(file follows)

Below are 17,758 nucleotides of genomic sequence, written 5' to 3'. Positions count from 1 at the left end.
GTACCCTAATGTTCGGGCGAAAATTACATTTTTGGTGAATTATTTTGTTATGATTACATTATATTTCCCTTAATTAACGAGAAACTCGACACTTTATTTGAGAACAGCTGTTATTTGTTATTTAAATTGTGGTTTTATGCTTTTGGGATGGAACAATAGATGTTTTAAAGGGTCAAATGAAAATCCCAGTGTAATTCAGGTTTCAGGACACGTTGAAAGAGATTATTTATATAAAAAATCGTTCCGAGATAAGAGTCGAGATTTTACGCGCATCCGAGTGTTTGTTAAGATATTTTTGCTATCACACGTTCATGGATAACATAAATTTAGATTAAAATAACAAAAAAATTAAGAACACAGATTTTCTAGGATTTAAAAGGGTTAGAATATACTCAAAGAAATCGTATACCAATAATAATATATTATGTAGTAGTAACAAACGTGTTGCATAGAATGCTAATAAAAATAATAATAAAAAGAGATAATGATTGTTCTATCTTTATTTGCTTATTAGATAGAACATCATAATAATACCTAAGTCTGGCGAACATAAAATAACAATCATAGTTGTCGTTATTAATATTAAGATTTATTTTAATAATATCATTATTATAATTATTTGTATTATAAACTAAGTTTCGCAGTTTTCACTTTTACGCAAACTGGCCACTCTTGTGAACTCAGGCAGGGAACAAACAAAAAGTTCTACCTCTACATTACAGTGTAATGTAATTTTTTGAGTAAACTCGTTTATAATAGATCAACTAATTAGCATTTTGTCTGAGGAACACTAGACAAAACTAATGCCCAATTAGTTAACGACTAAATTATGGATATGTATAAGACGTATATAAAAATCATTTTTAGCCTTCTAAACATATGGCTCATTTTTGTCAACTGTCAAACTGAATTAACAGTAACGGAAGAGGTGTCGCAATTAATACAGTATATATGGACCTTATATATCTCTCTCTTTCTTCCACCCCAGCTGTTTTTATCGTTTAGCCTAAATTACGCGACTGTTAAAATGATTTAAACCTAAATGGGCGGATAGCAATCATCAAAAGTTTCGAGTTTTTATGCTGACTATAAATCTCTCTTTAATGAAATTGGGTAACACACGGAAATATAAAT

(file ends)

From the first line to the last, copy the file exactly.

Below are 17,758 nucleotides of genomic sequence, written 5' to 3'. Positions count from 1 at the left end.
GTACCCTAATGTTCGGGCGAAAATTACATTTTTGGTGAATTATTTTGTTATGATTACATTATATTTCCCTTAATTAACGAGAAACTCGACACTTTATTTGAGAACAGCTGTTATTTGTTATTTAAATTGTGGTTTTATGCTTTTGGGATGGAACAATAGATGTTTTAAAGGGTCAAATGAAAATCCCAGTGTAATTCAGGTTTCAGGACACGTTGAAAGAGATTATTTATATAAAAAATCGTTCCGAGATAAGAGTCGAGATTTTACGCGCATCCGAGTGTTTGTTAAGATATTTTTGCTATCACACGTTCATGGATAACATAAATTTAGATTAAAATAACAAAAAAATTAAGAACACAGATTTTCTAGGATTTAAAAGGGTTAGAATATACTCAAAGAAATCGTATACCAATAATAATATATTATGTAGTAGTAACAAACGTGTTGCATAGAATGCTAATAAAAATAATAATAAAAAGAGATAATGATTGTTCTATCTTTATTTGCTTATTAGATAGAACATCATAATAATACCTAAGTCTGGCGAACATAAAATAACAATCATAGTTGTCGTTATTAATATTAAGATTTATTTTAATAATATCATTATTATAATTATTTGTATTATAAACTAAGTTTCGCAGTTTTCACTTTTACGCAAACTGGCCACTCTTGTGAACTCAGGCAGGGAACAAACAAAAAGTTCTACCTCTACATTACAGTGTAATGTAATTTTTTGAGTAAACTCGTTTATAATAGATCAACTAATTAGCATTTTGTCTGAGGAACACTAGACAAAACTAATGCCCAATTAGTTAACGACTAAATTATGGATATGTATAAGACGTATATAAAAATCATTTTTAGCCTTCTAAACATATGGCTCATTTTTGTCAACTGTCAAACTGAATTAACAGTAACGGAAGAGGTGTCGCAATTAATACAGTATATATGGACCTTATATATCTCTCTCTTTCTTCCACCCCAGCTGTTTTTATCGTTTAGCCTAAATTACGCGACTGTTAAAATGATTTAAACCTAAATGGGCGGATAGCAATCATCAAAAGTTTCGAGTTTTTATGCTGACTATAAATCTCTCTTTAATGAAATTGGGTAACACACGGAAATATAAAT